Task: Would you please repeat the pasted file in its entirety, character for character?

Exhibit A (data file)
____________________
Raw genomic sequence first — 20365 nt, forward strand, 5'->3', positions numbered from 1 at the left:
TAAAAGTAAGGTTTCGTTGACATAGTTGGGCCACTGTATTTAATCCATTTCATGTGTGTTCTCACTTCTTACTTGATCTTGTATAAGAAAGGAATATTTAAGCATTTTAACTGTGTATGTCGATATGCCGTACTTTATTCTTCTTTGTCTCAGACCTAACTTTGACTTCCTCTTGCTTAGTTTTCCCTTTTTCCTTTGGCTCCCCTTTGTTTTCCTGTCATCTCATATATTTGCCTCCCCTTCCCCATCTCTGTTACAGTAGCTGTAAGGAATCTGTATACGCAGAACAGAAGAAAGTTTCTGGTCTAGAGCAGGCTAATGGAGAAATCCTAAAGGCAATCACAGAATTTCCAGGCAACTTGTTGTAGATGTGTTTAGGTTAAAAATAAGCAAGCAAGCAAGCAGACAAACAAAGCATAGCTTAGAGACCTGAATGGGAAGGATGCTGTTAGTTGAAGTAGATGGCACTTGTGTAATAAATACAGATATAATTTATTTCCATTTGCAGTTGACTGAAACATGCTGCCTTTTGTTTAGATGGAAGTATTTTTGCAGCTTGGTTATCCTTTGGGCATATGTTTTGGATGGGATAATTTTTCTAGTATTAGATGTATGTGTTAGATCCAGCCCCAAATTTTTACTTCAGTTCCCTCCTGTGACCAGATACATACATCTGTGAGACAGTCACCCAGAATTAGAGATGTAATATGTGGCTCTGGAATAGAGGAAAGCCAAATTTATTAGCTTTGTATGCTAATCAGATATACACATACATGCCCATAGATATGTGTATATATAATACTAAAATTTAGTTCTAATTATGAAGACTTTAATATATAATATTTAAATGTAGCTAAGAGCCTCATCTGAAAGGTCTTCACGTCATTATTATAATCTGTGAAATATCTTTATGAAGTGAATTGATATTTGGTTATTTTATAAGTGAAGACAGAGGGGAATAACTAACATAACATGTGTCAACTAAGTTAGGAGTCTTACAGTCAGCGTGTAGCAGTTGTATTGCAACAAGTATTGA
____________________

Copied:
Raw genomic sequence first — 20365 nt, forward strand, 5'->3', positions numbered from 1 at the left:
TAAAAGTAAGGTTTCGTTGACATAGTTGGGCCACTGTATTTAATCCATTTCATGTGTGTTCTCACTTCTTACTTGATCTTGTATAAGAAAGGAATATTTAAGCATTTTAACTGTGTATGTCGATATGCCGTACTTTATTCTTCTTTGTCTCAGACCTAACTTTGACTTCCTCTTGCTTAGTTTTCCCTTTTTCCTTTGGCTCCCCTTTGTTTTCCTGTCATCTCATATATTTGCCTCCCCTTCCCCATCTCTGTTACAGTAGCTGTAAGGAATCTGTATACGCAGAACAGAAGAAAGTTTCTGGTCTAGAGCAGGCTAATGGAGAAATCCTAAAGGCAATCACAGAATTTCCAGGCAACTTGTTGTAGATGTGTTTAGGTTAAAAATAAGCAAGCAAGCAAGCAGACAAACAAAGCATAGCTTAGAGACCTGAATGGGAAGGATGCTGTTAGTTGAAGTAGATGGCACTTGTGTAATAAATACAGATATAATTTATTTCCATTTGCAGTTGACTGAAACATGCTGCCTTTTGTTTAGATGGAAGTATTTTTGCAGCTTGGTTATCCTTTGGGCATATGTTTTGGATGGGATAATTTTTCTAGTATTAGATGTATGTGTTAGATCCAGCCCCAAATTTTTACTTCAGTTCCCTCCTGTGACCAGATACATACATCTGTGAGACAGTCACCCAGAATTAGAGATGTAATATGTGGCTCTGGAATAGAGGAAAGCCAAATTTATTAGCTTTGTATGCTAATCAGATATACACATACATGCCCATAGATATGTGTATATATAATACTAAAATTTAGTTCTAATTATGAAGACTTTAATATATAATATTTAAATGTAGCTAAGAGCCTCATCTGAAAGGTCTTCACGTCATTATTATAATCTGTGAAATATCTTTATGAAGTGAATTGATATTTGGTTATTTTATAAGTGAAGACAGAGGGGAATAACTAACATAACATGTGTCAACTAAGTTAGGAGTCTTACAGTCAGCGTGTAGCAGTTGTATTGCAACAAGTATTGA